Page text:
IBWM StaffComment


IBWM StaffComment

19     Striker     New England Revolution     Uruguay

2014 has been...

A paradox. Diego Fagúndez plays in a team that’s been on a real high for large parts of the 2014 Major League Soccer season and reached Sunday’s MLS Cup, their fifth time in the post-season showpiece. He’s started most matches and featured in the majority of the rest as a substitute, and the side has earned a reputation for attacking verve. Yet the New England Revolution attacking midfielder, one of the team’s most exciting prospects at the start of the year, hasn’t had the individual campaign he would have wanted.

Fagúndez’s record of five goals and fours assists isn’t a patch on his achievements in 2013, and it’s a statistical reading that does reflect the reality of his past two years. Last time out, 13 goals and seven assists made Fagúndez’s one of the most exciting seasons for a teenager in the history of the league. It earned him the record for the number of goals scored in a season by a Homegrown Player, since surpassed by LA Galaxy’s Gyasi Zardes.

It was clear almost from the start that 2014 didn’t feel like Fagúndez’s year. He spoke in April about staying calm after a poor start, and of the need to “figure out a way to beat the defenders”. It only really came briefly. A cluster of goals at the end of the spring secured him a place as one of eight Revolution players on the MLS All-Star Game ballot for the year but they’ve dried up since.

Fagúndez hasn’t been bad this year, just unable to make a big mark on the season. 2014 has perhaps been more about consolidation for a player who’s still eye-wateringly young, but it could be argued that his sophomore slump will be difficult to climb back from in 2015, when he needs to start performing again.

Unfortunately he rarely looked at the top of his game in 2014, save for that purple patch in May which carried the bulk of his goals for the year in a short burst and thrust him forward as part of the Revolution’s two-pronged hope for the year along with Lee Nguyen. The pair played a huge part in turning the Revs’ poor start around, at least until another long dip in the summer, and Nguyen has pushed on remarkably in the months since. Fagúndez has never quite matched him.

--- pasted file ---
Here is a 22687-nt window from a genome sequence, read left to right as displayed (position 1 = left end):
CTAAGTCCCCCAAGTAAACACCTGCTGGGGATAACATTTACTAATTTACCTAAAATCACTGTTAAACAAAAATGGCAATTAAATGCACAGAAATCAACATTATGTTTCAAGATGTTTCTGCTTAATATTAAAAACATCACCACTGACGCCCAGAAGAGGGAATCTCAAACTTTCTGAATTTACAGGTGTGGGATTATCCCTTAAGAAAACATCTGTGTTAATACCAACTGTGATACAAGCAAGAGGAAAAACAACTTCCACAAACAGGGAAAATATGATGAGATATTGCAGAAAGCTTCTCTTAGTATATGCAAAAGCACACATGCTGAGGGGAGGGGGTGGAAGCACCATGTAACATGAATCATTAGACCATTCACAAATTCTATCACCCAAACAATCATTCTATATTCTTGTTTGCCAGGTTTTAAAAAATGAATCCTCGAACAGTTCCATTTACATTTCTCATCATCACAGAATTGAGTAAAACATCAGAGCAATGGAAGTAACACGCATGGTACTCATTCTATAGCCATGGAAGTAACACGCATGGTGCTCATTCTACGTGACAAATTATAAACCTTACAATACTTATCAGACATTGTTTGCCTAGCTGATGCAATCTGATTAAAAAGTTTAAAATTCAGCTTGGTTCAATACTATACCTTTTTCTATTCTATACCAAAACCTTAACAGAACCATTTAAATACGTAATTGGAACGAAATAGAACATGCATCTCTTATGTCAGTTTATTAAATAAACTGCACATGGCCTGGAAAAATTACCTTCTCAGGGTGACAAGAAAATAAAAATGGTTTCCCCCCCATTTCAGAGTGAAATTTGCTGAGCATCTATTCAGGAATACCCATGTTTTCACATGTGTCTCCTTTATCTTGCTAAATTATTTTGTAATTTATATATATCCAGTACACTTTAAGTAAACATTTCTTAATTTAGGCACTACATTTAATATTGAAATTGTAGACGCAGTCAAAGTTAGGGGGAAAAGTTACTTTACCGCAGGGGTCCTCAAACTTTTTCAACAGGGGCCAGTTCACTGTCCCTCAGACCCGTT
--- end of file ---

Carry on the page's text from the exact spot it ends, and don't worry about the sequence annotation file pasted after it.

Nevertheless, he was named at number five in this year’s MLS ’24 Under 24’ and there are good reasons for it. Fagúndez is an adept technical player, capable of smart link play and trying something special. He’s got good quality on the ball, allied to no little creativity and ambition in what he does with it.

He moves well, drifting between the lines and making decent runs in behind to create chances, at least when he’s in good, lively form. He’s very much an attacker rather than a deeper-lying midfielder, though he has been working on his defensive duties this season in an effort to contribute to the team and improve personally. It’s done him no harm whatsoever, and the lack of 2013’s goals and effervescent invention is balanced in some part by his overall contribution.

Fagúndez can be a little quiet for quite long periods of matches, this season in particular. In some games he’s prone to questionable decision-making, sometimes to the very obvious disgruntlement of his team-mates.